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Improve Your French Vocabulary with Vrais Amis (True Cognates)

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Can you spot the vrai amis??

 

Like many French language schools in Paris, our teachers often hear students fretting about the difficulty and complexity of French language. And we won’t deny it: learning French can be tough. The good news is that if you’re an English speaker, you do get a bit of a break when it comes to French vocabulary.

Thanks to William the Conqueror (or as we call him: Guillaume le Conquérant) and his invasion of England nearly a millennia ago, French and English share tens of thousands of similar words. Some are identical in spelling and meaning (e.g., impossible); some have the same meaning and slightly different spelling (e.g., adresse/address) and some have slightly different spelling and a partially different meaning (e.g., porc/pork).

VRAIS AMIS

Such words are true cognates or “vrai amis” (true friends) and they make your French-speaking life a little bit easier. Familiarize yourself these cognates – even with just a fraction of the thousands that exist – and you’ll soon find yourself packing a fairly substantial French vocabulary.

That said, learning French-English cognates still requires work, practice and, sometimes, a good dictionary. Before you start slinging French cognates around, here are four essential things you must remember:

1.  The French pronunciation is different. True French-English cognates may look temptingly identical, but they always sound different. If you simply say the word as you would in English, you are not speaking French – you’re speaking English! And you risk not being understood. So, remember to use the proper French pronunciation for each word.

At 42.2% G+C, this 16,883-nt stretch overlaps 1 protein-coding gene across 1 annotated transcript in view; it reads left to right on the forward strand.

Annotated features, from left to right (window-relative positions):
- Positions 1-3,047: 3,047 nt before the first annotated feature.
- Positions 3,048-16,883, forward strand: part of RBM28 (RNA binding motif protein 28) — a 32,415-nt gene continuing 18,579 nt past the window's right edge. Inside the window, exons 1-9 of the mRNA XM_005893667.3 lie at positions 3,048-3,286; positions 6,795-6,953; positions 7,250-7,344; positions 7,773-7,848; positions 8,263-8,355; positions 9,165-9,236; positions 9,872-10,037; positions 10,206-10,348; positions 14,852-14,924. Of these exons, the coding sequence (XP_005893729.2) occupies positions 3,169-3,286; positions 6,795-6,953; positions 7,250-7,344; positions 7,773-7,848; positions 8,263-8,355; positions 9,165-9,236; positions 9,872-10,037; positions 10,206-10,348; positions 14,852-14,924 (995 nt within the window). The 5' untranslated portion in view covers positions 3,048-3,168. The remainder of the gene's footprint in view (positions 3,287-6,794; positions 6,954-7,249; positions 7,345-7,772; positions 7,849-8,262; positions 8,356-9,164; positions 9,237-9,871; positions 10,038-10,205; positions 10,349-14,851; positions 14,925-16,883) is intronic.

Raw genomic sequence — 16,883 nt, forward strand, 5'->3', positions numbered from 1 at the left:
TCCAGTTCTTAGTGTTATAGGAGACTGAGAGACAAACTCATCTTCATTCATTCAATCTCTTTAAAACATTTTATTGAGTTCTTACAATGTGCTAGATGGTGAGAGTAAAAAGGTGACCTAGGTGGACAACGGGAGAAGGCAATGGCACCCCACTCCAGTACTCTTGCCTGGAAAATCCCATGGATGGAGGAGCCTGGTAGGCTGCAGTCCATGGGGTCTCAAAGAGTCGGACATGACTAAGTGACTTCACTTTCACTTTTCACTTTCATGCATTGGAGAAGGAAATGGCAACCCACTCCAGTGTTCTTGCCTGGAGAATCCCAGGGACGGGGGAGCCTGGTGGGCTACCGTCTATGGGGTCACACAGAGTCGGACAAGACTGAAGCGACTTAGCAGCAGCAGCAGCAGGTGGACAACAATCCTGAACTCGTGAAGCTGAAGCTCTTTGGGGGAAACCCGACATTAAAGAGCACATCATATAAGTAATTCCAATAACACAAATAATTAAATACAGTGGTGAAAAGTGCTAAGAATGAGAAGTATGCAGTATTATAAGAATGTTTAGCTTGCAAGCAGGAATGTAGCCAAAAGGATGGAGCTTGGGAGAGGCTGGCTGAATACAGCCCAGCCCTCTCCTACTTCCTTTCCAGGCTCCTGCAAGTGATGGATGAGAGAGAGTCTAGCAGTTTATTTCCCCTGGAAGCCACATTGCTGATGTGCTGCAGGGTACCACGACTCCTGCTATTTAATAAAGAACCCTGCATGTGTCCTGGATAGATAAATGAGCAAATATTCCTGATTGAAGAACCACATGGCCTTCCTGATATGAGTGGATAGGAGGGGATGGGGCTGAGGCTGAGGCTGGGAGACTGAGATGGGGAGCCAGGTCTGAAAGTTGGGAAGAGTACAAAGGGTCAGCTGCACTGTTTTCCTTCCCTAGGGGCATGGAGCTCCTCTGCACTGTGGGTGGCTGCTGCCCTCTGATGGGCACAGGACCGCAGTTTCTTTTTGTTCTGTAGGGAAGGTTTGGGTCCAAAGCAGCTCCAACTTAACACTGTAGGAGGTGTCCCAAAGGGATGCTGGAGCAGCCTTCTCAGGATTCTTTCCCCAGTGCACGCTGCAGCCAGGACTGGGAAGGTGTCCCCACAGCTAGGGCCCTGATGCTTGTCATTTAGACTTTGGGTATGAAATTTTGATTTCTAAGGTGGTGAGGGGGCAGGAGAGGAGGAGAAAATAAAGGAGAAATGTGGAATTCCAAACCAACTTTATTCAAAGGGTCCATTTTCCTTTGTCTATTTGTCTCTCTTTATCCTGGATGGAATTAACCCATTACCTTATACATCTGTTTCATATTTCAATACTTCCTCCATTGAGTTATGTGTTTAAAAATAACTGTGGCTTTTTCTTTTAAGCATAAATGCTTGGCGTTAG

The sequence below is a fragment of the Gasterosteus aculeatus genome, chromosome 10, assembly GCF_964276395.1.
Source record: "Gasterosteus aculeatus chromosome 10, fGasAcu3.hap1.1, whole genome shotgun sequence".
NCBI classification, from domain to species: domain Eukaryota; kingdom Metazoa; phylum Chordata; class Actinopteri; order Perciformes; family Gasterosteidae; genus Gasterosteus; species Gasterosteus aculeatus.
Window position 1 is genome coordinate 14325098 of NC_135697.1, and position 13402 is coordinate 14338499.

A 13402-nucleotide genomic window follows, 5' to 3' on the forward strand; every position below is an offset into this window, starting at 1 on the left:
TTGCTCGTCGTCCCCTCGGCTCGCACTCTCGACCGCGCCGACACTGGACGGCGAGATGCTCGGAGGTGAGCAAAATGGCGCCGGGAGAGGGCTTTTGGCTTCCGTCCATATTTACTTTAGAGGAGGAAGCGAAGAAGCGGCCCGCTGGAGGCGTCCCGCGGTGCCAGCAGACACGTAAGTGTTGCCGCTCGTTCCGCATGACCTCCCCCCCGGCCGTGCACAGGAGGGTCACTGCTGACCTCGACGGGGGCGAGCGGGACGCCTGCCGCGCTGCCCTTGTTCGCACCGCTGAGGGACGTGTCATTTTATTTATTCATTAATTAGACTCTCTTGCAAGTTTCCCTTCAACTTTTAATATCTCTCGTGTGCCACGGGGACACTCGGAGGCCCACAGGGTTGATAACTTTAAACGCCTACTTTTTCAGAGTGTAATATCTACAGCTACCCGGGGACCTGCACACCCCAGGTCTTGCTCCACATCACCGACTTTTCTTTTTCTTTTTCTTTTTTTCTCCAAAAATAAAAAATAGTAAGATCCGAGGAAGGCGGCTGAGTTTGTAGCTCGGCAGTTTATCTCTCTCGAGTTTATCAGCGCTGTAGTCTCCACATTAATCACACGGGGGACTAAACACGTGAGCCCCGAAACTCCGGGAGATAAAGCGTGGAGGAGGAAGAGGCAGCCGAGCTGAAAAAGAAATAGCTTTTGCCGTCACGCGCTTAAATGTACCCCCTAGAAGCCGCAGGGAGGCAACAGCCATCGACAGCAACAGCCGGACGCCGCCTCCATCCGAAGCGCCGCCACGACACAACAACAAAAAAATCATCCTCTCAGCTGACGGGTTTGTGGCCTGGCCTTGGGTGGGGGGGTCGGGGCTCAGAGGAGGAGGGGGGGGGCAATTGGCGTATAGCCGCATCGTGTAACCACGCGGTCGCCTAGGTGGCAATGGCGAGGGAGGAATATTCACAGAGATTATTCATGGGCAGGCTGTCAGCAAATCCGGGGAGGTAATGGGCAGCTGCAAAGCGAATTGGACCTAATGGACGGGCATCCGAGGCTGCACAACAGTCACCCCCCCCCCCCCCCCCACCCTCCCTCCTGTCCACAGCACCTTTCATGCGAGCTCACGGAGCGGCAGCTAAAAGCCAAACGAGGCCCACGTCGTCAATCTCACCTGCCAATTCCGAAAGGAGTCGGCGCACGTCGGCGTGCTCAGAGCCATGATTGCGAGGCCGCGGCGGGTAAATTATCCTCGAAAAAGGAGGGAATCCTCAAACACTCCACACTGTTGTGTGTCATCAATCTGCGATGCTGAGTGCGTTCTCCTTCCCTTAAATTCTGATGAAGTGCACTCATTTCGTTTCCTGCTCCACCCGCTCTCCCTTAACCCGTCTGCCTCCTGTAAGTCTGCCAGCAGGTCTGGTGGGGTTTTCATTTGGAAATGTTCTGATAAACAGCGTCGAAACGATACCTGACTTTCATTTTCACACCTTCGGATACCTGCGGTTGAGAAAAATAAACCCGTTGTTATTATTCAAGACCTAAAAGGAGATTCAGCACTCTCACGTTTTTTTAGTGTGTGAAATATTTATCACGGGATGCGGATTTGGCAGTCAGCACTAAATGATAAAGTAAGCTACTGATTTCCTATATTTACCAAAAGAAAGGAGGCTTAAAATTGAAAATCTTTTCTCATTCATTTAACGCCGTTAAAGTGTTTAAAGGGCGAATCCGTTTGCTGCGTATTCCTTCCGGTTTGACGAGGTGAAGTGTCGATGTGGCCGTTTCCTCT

2. The French usage may differ. Even though true cognates are spelled the same and have the same meaning, sometime the words have a different connotation in one or both of the languages. For example, take the cognate “carafe.” In a restaurant in France, you might ask: “Puis-je avoir une carafe d’eau, s’il vous plaît?” (May I have a carafe/bottle of water, please?) By saying this, it is implied that you want tap water, not commercially bottled water. To communicate the same thing in English, you would need to say: “May I have a bottle of tap water, please? The difference in usage is something you will have to learn through exposure to native French speakers.

3.  Some true cognates are actually “semi-true” cognates. A semi-true cognate is one where the French and English word are spelled the same and part of the meaning is the same, but part is different. For example, the French word “porc” shares a definition with “pork” in English in that it refers to the flesh of a pig. But porc also refers to the animal itself, whereas in English you’d have to say “pig.”

4. Be wary of false cognates. False cognate (or “faux amis”) are French words that look identical or extremely similar to English – but have an entirely different meaning (e.g. coin: in English: a form of currency; in French, a corner). We’re going to discuss false cognates in depth in an upcoming blog post. For now, just understand that not every French word spelled like an English one necessarily has the same meaning.